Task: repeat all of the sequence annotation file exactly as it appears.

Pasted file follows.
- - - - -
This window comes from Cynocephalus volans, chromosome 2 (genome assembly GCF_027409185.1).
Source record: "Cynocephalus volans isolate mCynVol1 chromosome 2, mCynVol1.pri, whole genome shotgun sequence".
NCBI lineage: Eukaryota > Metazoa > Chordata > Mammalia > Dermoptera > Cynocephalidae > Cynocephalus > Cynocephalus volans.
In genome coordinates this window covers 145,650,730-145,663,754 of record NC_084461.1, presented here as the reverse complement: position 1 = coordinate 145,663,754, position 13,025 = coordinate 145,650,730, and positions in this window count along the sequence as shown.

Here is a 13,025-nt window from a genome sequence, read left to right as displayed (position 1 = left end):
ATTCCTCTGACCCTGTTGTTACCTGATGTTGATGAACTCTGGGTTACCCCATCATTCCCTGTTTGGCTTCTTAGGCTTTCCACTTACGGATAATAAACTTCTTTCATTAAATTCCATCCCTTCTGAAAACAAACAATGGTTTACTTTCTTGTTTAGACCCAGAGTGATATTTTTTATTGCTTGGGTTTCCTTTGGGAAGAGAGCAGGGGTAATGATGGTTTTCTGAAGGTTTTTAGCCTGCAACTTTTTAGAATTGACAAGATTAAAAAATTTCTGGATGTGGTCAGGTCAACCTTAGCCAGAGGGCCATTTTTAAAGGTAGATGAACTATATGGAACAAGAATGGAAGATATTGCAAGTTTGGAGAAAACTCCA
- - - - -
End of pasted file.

This window comes from Cynocephalus volans, chromosome 2 (genome assembly GCF_027409185.1).
Source record: "Cynocephalus volans isolate mCynVol1 chromosome 2, mCynVol1.pri, whole genome shotgun sequence".
NCBI lineage: Eukaryota > Metazoa > Chordata > Mammalia > Dermoptera > Cynocephalidae > Cynocephalus > Cynocephalus volans.
In genome coordinates this window covers 145,650,730-145,663,754 of record NC_084461.1, presented here as the reverse complement: position 1 = coordinate 145,663,754, position 13,025 = coordinate 145,650,730, and positions in this window count along the sequence as shown.

Here is a 13,025-nt window from a genome sequence, read left to right as displayed (position 1 = left end):
ATTCCTCTGACCCTGTTGTTACCTGATGTTGATGAACTCTGGGTTACCCCATCATTCCCTGTTTGGCTTCTTAGGCTTTCCACTTACGGATAATAAACTTCTTTCATTAAATTCCATCCCTTCTGAAAACAAACAATGGTTTACTTTCTTGTTTAGACCCAGAGTGATATTTTTTATTGCTTGGGTTTCCTTTGGGAAGAGAGCAGGGGTAATGATGGTTTTCTGAAGGTTTTTAGCCTGCAACTTTTTAGAATTGACAAGATTAAAAAATTTCTGGATGTGGTCAGGTCAACCTTAGCCAGAGGGCCATTTTTAAAGGTAGATGAACTATATGGAACAAGAATGGAAGATATTGCAAGTTTGGAGAAAACTCCA